In 2014, the Cayman Turtle Farm had three different people in the post of food and beverage manager, two managers for the farm and two people in charge of retail operations over the year, according to minutes from the government-owned company’s board of directors.
Turtle Farm managing director Tim Adam said in an interview the Turtle Farm loses 12 to 14 employees per year, on average, through resignations and terminations. That amounts to more than 10 percent of the organization’s 90 employees leaving each year.
Last year, seven people in senior management positions resigned from the Turtle Farm.
“Really competent people who don’t need a work permit are in high demand,” Mr. Adam said, adding, “They get poached.”
Mr. Adam said that as of now, only four of the company’s 90 full-time employees are on work permits.
The food and beverage manager job, responsible for the tourism attraction’s restaurant, had three people in the post in 2014. The first resigned in January. A second was hired in March and started at the end of the month only to resign seven months later. The October meeting minutes, released through a Freedom of Information request and subsequent appeal, note, “F&B Manager had resigned as he had received an offer at a significantly higher salary.”
The board of directors debated outsourcing the position but then hired a third manager in December – though she left the post the following May.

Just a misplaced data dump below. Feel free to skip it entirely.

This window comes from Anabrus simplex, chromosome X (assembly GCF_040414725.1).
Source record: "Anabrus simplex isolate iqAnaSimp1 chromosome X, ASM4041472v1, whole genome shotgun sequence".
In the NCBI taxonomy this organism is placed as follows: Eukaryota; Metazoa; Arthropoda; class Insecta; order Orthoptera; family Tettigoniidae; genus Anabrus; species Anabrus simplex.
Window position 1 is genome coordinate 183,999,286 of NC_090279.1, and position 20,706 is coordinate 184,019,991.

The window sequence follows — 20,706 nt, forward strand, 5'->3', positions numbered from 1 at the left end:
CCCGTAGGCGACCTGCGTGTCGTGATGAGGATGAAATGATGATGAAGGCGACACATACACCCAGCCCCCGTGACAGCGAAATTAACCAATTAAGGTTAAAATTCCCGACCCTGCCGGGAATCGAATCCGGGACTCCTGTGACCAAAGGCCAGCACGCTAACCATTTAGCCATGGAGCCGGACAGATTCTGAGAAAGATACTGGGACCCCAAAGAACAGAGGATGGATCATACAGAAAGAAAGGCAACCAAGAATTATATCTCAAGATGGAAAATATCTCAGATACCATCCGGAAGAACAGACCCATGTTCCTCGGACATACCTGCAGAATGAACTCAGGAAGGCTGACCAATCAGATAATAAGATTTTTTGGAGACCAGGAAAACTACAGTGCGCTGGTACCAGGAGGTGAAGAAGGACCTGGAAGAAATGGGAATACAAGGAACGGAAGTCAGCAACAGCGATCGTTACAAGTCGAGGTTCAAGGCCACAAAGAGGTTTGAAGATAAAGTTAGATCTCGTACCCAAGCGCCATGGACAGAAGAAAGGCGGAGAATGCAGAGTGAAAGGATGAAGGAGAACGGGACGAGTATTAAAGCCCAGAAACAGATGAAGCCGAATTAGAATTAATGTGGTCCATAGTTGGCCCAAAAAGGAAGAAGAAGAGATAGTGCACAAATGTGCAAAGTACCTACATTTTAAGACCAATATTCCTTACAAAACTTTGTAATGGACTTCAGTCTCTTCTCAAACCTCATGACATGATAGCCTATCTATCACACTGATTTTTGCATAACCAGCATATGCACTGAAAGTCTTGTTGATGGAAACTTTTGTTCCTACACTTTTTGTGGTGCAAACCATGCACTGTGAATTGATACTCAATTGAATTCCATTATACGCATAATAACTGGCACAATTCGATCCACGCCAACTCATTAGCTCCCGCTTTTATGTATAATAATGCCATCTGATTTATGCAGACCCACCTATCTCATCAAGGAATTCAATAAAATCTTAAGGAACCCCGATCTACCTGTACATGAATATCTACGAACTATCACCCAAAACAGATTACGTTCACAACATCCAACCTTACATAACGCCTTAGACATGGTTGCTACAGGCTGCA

The farm manager job, responsible for the meat production side of the operation, was vacant through 2014 until the beginning of June when a new employee came to Cayman on a work permit. But, the minutes note, the new manager resigned after just a couple of days. The meeting minutes state: “Unfortunately he decided for various reasons that the job was not the best fit for him.”
June 2014 was when the farm was in the midst of an infection that eventually killed almost 1,300 turtles over four months. That same month, the retail manager also resigned after about three months on the job.
The Cayman Compass tried to contact several former managers but had not received any responses as of press time.
Argument caught on video
One internal staffing issue at the farm came to light this week in a video posted on social media. The video shows a loud argument between Mr. Adam and lifeguard manager Christopher Willenborg during a personnel meeting at the beginning of the month.
The video and documents posted online by Mr. Willenborg point to infighting among managers.
Mr. Willenborg declined to comment and instead referred to his online postings to get his version of events on the record. He explained the context of the video in a recent post: “I stood up for an employee being wronged. Instead upper management tried to discipline me for standing up for an abused staff member.”
In the video, Mr. Adam repeatedly tells Mr. Willenborg to “shut up” and to leave the premises after Mr. Willenborg makes accusations about the managing director.
Mr. Adam declined to comment on the argument directly, calling it “abuse of the media” for, in his words, a “disgruntled employee” to leak a secret recording from an internal meeting.
In a brief phone interview, Mr. Willenborg said he does not plan to return to his job at the Turtle Farm.
The Tourism Ministry said in a statement that it is reviewing the matter.